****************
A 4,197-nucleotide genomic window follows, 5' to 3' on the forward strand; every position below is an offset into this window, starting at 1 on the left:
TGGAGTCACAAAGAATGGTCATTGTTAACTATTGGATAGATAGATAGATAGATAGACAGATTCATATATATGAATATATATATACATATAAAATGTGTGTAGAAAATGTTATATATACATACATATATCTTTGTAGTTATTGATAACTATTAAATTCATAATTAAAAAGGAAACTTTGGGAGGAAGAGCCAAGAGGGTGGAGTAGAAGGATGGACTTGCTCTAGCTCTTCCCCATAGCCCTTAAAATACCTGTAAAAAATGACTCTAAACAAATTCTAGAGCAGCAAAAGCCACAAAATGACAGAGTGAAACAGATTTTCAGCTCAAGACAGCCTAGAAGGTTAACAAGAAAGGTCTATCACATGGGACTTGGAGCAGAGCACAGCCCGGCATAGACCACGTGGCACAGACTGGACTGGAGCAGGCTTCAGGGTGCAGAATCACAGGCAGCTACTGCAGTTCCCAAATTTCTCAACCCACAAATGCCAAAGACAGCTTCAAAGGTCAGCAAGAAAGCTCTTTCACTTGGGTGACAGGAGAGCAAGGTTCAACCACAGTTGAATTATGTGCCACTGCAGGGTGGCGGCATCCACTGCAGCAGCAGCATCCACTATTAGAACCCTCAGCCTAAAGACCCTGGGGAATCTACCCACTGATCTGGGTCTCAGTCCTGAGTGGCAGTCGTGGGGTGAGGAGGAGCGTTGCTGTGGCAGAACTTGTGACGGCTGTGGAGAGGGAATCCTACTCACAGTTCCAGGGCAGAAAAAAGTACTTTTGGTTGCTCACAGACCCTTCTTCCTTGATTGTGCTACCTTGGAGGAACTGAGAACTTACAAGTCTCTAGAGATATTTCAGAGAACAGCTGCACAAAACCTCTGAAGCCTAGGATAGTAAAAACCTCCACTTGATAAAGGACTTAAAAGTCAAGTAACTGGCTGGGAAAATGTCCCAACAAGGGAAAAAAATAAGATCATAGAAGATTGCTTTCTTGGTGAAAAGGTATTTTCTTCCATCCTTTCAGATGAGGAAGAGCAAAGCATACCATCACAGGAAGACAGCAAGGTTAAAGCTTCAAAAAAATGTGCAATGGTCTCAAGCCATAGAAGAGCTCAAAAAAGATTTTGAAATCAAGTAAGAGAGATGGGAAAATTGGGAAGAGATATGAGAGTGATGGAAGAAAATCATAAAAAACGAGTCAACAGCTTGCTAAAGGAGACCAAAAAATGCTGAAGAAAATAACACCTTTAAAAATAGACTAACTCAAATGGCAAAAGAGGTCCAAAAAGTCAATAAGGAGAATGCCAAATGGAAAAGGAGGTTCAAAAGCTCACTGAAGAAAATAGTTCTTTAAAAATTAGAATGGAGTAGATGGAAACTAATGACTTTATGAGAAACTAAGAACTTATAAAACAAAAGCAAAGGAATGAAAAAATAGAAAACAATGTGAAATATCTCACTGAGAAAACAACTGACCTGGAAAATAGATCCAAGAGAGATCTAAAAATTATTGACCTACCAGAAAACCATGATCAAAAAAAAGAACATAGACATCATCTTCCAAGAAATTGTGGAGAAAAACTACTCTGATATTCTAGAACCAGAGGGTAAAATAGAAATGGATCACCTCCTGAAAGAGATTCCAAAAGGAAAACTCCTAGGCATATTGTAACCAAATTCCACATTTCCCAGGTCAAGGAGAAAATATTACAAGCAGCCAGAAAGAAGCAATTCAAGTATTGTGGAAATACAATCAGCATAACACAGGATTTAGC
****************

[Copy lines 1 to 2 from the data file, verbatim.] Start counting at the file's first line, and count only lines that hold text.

A 4,197-nucleotide genomic window follows, 5' to 3' on the forward strand; every position below is an offset into this window, starting at 1 on the left:
TGGAGTCACAAAGAATGGTCATTGTTAACTATTGGATAGATAGATAGATAGATAGACAGATTCATATATATGAATATATATATACATATAAAATGTGTGTAGAAAATGTTATATATACATACATATATCTTTGTAGTTATTGATAACTATTAAATTCATAATTAAAAAGGAAACTTTGGGAGGAAGAGCCAAGAGGGTGGAGTAGAAGGATGGACTTGCTCTAGCTCTTCCCCATAGCCCTTAAAATACCTGTAAAAAATGACTCTAAACAAATTCTAGAGCAGCAAAAGCCACAAAATGACAGAGTGAAACAGATTTTCAGCTCAAGACAGCCTAGAAGGTTAACAAGAAAGGTCTATCACATGGGACTTGGAGCAGAGCACAGCCCGGCATAGACCACGTGGCACAGACTGGACTGGAGCAGGCTTCAGGGTGCAGAATCACAGGCAGCTACTGCAGTTCCCAAATTTCTCAACCCACAAATGCCAAAGACAGCTTCAAAGGTCAGCAAGAAAGCTCTTTCACTTGGGTGACAGGAGAGCAAGGTTCAACCACAGTTGAATTATGTGCCACTGCAGGGTGGCGGCATCCACTGCAGCAGCAGCATCCACTATTAGAACCCTCAGCCTAAAGACCCTGGGGAATCTACCCACTGATCTGGGTCTCAGTCCTGAGTGGCAGTCGTGGGGTGAGGAGGAGCGTTGCTGTGGCAGAACTTGTGACGGCTGTGGAGAGGGAATCCTACTCACAGTTCCAGGGCAGAAAAAAGTACTTTTGGTTGCTCACAGACCCTTCTTCCTTGATTGTGCTACCTTGGAGGAACTGAGAACTTACAAGTCTCTAGAGATATTTCAGAGAACAGCTGCACAAAACCTCTGAAGCCTAGGATAGTAAAAACCTCCACTTGATAAAGGACTTAAAAGTCAAGTAACTGGCTGGGAAAATGTCCCAACAAGGGAAAAAAATAAGATCATAGAAGATTGCTTTCTTGGTGAAAAGGTATTTTCTTCCATCCTTTCAGATGAGGAAGAGCAAAGCATACCATCACAGGAAGACAGCAAGGTTAAAGCTTCAAAAAAATGTGCAATGGTCTCAAGCCATAGAAGAGCTCAAAAAAGATTTTGAAATCAAGTAAGAGAGATGGGAAAATTGGGAAGAGATATGAGAGTGATGGAAGAAAATCATAAAAAACGAGTCAACAGCTTGCTAAAGGAGACCAAAAAATGCTGAAGAAAATAACACCTTTAAAAATAGACTAACTCAAATGGCAAAAGAGGTCCAAAAAGTCAATAAGGAGAATGCCAAATGGAAAAGGAGGTTCAAAAGCTCACTGAAGAAAATAGTTCTTTAAAAATTAGAATGGAGTAGATGGAAACTAATGACTTTATGAGAAACTAAGAACTTATAAAACAAAAGCAAAGGAATGAAAAAATAGAAAACAATGTGAAATATCTCACTGAGAAAACAACTGACCTGGAAAATAGATCCAAGAGAGATCTAAAAATTATTGACCTACCAGAAAACCATGATCAAAAAAAAGAACATAGACATCATCTTCCAAGAAATTGTGGAGAAAAACTACTCTGATATTCTAGAACCAGAGGGTAAAATAGAAATGGATCACCTCCTGAAAGAGATTCCAAAAGGAAAACTCCTAGGCATATTGTAACCAAATTCCACATTTCCCAGGTCAAGGAGAAAATATTACAAGCAGCCAGAAAGAAGCAATTCAAGTATTGTGGAAATACAATCAGCATAACACAGGATTTAGC